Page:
Teachers often talk about the stuff that’s on paper. Grading, assessments, textbooks, the syllabus, and so on.
But it’s also important to talk about the soft skills. What does your class feel like? What’s the mood? How is everyone getting along?
David Bunker’s recent post got me thinking about rapport, not just between the teacher and students, but among everyone in the class. Rapport is essential. The perfect syllabus and materials are useless if the students hate each other and don’t encourage each other to do their best work.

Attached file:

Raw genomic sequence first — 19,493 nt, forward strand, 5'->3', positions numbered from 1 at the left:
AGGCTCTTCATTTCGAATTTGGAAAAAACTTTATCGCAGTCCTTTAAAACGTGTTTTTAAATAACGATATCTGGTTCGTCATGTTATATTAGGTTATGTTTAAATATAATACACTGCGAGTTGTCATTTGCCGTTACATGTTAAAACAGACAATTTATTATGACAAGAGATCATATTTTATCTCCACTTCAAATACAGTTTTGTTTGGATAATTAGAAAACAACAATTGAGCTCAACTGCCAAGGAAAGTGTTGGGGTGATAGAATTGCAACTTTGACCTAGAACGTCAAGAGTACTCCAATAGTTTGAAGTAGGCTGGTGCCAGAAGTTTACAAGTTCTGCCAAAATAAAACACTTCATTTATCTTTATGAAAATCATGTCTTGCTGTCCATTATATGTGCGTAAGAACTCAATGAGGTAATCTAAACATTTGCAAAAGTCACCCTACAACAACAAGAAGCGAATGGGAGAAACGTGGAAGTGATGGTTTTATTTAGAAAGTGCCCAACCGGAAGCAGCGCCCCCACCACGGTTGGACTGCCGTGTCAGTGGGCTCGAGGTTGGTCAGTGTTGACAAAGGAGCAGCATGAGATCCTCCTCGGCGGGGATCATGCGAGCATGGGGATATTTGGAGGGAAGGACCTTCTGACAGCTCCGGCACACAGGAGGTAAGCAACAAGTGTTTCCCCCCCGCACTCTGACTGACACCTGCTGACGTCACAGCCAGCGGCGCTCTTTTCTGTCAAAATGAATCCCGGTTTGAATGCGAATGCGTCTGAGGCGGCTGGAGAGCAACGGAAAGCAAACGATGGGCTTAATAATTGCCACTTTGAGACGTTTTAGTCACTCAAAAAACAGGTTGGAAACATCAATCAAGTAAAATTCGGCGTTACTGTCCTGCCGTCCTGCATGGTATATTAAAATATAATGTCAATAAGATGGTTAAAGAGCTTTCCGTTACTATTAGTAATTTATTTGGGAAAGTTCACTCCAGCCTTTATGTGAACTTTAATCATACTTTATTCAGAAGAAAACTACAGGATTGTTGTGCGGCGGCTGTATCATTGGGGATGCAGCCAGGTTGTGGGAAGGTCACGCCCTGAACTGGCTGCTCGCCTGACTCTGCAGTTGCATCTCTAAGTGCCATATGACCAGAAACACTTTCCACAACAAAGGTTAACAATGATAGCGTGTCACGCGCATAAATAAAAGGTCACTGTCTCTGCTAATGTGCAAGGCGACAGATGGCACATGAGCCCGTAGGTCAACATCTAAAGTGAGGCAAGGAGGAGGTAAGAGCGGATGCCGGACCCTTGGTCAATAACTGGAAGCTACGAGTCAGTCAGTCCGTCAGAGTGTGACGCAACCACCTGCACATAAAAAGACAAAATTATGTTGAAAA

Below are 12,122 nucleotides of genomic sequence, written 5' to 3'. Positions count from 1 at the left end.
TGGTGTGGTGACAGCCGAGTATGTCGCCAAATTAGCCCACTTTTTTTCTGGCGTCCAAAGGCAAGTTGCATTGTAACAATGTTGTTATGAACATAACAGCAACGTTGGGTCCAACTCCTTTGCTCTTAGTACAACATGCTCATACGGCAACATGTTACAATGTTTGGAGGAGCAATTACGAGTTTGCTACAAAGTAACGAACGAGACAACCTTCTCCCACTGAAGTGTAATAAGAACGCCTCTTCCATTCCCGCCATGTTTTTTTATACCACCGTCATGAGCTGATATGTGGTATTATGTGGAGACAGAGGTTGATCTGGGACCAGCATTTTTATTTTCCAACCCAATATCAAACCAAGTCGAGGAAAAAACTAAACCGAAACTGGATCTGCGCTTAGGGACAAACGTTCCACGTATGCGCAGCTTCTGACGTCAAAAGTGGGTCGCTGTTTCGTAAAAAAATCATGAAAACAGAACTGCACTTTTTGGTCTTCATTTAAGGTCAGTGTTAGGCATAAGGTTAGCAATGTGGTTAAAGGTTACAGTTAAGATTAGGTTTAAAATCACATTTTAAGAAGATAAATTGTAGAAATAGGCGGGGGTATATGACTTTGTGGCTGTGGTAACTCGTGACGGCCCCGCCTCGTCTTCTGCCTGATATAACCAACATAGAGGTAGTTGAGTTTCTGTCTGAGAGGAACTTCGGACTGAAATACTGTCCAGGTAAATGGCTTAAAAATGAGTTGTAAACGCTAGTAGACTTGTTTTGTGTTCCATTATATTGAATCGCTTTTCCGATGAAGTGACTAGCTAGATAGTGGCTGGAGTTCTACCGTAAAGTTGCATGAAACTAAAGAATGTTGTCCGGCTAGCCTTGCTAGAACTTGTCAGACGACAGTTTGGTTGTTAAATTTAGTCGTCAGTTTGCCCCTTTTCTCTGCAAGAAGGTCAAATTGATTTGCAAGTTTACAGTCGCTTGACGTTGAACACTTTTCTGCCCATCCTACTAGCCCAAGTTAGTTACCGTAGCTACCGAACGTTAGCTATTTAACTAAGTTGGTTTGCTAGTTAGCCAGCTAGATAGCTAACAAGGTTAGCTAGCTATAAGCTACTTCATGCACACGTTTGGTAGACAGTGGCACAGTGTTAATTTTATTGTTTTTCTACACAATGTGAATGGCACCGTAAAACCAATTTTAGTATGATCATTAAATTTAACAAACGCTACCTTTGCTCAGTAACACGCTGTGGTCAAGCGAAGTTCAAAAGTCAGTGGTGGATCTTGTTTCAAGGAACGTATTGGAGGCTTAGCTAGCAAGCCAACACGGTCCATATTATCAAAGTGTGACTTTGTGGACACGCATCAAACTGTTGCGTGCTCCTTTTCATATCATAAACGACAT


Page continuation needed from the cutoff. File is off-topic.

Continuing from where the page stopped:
Despite the various backgrounds of the students and the obvious barriers to communication, I’ve found ESL classrooms to be surprisingly easy places to build rapport. Something about learning a language as an outsider in a culture often causes people to form quick friendships.
As a teacher, you don’t want to leave that process to chance. You want to create situations that foster rapport building among everyone in the class – teacher to students and student to student.